Ambode Moves Against Churches, Closes Down 55 Worship Centres In Lagos

The Lagos State Governor, Akinwumi Ambode has thought his government’s agency, the Lagos State Environmental Protection Agency (LASEPA), on Wednesday, shut no fewer than 55 Churches in three weeks in the state, alleging “noise pollution”.

27 of the Churches were closed on Wednesday alone.

An industry, Mopson Pharmaceuticals Industry, located on Osolo Way was also sealed.

Mopson Pharmaceuticals, according to the agency, was shut for disobeying rules guiding environmental pollution.

Officials of the agency had alleged that the company was in the habit of discharging untreated waste water into the environment.

An official, who spoke on condition of anonymity, said it was mandatory that the waste water gets treated before discharge into the environment, especially in the interest of public health, describing the waste water as toxic and could kill all living organisms in the lagoon.

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According to the official, all the boreholes around are at risk and over time will lead to cancer in human beings, adding that “we have served them several notices on the need for Effluent Treatment Plant (ETP) for which they fail to comply.”

Also, the agency closed down Dura Products Industries Nigeria Limited on Sanni Olabode Street, Abule Egba, owned by a retired Group Captain for the same reason.

On Ayilara Street, Surulere, two churches, including The Redeemed Christian Church of God (RCCG), God Royal Sanctuary, Lagos Province 3, Zone 15, Area 48 and another on its opposite, Tower of Praise Ministries International, Praise Centre, were shut over noise pollution.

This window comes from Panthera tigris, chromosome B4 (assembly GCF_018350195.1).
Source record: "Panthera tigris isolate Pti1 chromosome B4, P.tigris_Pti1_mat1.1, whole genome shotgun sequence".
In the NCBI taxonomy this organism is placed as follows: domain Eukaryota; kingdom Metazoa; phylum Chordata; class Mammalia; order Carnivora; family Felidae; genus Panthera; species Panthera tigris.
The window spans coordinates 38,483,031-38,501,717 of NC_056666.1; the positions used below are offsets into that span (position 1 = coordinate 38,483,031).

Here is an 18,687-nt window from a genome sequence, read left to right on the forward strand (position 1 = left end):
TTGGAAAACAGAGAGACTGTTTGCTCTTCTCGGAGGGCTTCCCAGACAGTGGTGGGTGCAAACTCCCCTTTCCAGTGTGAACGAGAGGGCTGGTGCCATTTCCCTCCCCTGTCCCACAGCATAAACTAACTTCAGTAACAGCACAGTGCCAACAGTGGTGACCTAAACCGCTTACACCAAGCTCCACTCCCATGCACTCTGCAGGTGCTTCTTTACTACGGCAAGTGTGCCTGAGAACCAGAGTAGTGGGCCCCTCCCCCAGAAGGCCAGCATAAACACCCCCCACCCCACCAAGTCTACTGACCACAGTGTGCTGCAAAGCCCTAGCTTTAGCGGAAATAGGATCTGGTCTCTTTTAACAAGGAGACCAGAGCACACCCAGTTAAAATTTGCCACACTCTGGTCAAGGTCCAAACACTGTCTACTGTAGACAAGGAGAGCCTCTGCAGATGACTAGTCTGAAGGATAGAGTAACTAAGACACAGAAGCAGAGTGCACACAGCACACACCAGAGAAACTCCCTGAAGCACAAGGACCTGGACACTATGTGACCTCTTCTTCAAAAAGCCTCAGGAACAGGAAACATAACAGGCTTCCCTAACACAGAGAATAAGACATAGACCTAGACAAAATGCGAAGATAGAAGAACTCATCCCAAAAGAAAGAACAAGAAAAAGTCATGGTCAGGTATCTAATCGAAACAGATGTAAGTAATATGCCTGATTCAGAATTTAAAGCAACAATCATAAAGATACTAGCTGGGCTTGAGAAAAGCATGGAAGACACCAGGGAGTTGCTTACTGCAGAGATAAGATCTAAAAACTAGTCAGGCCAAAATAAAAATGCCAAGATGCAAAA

Another worship centre affected was Jesus Our Lord Divine Catholic Prayer Ministry, on 11, Anuoluwapo Street, Ilasamaja, where prayer session was ongoing at about 11.00 a.m.

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It was alleged that apart from the pastor, all the worshipers were pregnant women, nursing mothers and their children.

According to the agency, residents allegedly complained over noise pollution and lack of clarity on activities carried out at the centre.

In Ogba, Thomas Salako Street, a club/hotel, popularly known as Shakara Bar, was closed over noise pollution and illegal siting.

General Manager of LASEPA, Adebola Shabi, vowed the club would never be opened again, saying that all his directives to control noise pollution in the last two years had never been
heeded.

According to Shabi, Ogba, being a mix of residential and industrial areas, should have a decibel not exceeding 55 at night.

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“The noise coming from Shakara is more than 100 decibel and anyone exposed to 115 decibel of noise for about six hours will automatically go
deaf.

“That is the kind of risk Shakara poses to the area,” Shabi said.

He disclosed that the closure of 27 religious houses brought the number to 55 that had been sanctioned in the last three weeks.

The general manager, while expressing concern that churches were fond of going back to their old ways after brief compliance, said churches who violate the order would begin to pay fines ranging from N50,000 to N100,000.

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